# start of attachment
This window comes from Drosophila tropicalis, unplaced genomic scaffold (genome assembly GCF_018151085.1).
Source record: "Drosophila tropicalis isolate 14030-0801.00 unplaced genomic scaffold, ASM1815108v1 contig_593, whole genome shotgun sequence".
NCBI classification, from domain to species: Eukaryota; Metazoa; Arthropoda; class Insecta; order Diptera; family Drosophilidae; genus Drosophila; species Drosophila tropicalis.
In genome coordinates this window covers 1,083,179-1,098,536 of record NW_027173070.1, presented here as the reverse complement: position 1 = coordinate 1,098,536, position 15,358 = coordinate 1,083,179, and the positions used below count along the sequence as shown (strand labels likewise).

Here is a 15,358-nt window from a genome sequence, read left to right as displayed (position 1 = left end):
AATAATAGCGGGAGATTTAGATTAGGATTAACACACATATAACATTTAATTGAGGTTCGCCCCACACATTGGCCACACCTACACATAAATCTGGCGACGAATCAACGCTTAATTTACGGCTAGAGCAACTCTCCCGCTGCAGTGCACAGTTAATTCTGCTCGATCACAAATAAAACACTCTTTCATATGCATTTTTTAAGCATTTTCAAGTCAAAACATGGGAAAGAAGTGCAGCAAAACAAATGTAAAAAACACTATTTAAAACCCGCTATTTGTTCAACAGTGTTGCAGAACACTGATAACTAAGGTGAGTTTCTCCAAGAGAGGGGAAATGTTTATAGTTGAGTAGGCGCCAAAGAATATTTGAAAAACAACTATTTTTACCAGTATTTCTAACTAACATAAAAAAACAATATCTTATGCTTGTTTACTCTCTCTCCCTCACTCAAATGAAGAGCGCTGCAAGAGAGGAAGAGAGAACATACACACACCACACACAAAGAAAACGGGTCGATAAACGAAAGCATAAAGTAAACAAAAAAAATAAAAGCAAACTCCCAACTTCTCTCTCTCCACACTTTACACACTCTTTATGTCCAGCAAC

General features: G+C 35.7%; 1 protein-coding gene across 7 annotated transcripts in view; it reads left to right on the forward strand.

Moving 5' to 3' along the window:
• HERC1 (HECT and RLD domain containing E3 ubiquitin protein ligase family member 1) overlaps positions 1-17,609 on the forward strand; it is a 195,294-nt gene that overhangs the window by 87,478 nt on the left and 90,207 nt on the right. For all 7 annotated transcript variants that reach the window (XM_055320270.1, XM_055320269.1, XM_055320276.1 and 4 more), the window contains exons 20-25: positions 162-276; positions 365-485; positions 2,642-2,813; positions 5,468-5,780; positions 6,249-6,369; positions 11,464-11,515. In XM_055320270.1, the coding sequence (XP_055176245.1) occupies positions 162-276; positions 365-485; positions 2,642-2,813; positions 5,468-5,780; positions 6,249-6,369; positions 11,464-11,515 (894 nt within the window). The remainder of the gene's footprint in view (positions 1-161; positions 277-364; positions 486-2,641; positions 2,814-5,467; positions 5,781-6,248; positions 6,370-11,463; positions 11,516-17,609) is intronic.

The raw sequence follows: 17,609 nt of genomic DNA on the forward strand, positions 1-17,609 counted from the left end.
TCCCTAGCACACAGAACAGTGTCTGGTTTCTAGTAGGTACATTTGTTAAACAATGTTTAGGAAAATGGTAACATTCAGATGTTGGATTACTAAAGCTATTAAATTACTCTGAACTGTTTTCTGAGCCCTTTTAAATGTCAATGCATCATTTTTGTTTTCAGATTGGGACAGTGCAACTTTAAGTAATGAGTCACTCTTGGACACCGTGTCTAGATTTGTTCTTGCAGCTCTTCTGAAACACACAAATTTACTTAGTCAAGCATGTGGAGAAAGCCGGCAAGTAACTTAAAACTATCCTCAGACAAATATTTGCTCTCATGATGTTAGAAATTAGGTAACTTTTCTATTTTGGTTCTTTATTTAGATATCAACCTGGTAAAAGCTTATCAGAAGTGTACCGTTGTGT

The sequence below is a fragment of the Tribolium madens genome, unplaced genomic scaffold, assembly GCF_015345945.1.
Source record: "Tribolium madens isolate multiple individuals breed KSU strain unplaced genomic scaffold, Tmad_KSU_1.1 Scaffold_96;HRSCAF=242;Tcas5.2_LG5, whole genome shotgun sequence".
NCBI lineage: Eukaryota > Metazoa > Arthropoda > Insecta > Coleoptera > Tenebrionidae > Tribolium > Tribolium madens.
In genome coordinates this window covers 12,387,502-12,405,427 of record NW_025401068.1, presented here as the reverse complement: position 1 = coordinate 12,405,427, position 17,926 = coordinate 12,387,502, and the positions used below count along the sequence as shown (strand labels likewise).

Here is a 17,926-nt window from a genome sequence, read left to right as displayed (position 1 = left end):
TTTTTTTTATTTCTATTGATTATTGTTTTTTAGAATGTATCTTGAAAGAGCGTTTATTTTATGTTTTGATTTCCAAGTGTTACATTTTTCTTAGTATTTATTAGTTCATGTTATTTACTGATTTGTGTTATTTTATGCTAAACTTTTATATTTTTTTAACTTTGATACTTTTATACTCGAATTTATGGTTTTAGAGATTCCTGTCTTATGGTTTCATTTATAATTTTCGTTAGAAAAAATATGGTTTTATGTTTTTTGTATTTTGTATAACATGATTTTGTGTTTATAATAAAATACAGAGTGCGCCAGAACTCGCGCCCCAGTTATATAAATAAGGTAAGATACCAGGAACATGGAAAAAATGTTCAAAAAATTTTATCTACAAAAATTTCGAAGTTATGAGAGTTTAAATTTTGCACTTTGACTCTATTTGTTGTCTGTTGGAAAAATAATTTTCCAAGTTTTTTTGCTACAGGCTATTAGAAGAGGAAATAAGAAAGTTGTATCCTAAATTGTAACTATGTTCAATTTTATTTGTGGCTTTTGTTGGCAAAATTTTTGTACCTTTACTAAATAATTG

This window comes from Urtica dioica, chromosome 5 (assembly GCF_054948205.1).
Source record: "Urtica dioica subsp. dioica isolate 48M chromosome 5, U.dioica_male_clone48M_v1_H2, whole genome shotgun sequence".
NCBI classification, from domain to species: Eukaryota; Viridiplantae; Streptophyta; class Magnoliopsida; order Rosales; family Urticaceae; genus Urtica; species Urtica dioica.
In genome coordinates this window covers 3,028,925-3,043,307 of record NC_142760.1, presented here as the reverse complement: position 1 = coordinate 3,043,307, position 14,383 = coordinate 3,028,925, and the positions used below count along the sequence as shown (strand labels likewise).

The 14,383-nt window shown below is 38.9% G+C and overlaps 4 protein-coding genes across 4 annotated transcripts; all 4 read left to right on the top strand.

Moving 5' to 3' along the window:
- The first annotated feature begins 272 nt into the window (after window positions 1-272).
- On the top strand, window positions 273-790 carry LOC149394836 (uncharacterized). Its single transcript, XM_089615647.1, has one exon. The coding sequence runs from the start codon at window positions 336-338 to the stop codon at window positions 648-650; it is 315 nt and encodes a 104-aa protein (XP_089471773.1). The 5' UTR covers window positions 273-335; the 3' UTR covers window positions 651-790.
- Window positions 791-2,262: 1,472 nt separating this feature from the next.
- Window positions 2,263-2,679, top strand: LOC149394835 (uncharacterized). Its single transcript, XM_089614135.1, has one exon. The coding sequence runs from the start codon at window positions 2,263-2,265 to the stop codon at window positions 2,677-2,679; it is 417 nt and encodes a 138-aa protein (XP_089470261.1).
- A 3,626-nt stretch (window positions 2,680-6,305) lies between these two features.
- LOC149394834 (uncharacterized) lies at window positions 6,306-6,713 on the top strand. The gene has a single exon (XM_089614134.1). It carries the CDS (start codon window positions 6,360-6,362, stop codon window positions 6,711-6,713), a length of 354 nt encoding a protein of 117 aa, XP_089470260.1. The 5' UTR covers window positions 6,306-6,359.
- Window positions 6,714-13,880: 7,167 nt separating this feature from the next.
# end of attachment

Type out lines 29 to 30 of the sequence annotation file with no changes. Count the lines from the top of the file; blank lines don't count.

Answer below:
- LOC149394834 (uncharacterized) lies at window positions 6,306-6,713 on the top strand. The gene has a single exon (XM_089614134.1). It carries the CDS (start codon window positions 6,360-6,362, stop codon window positions 6,711-6,713), a length of 354 nt encoding a protein of 117 aa, XP_089470260.1. The 5' UTR covers window positions 6,306-6,359.
- Window positions 6,714-13,880: 7,167 nt separating this feature from the next.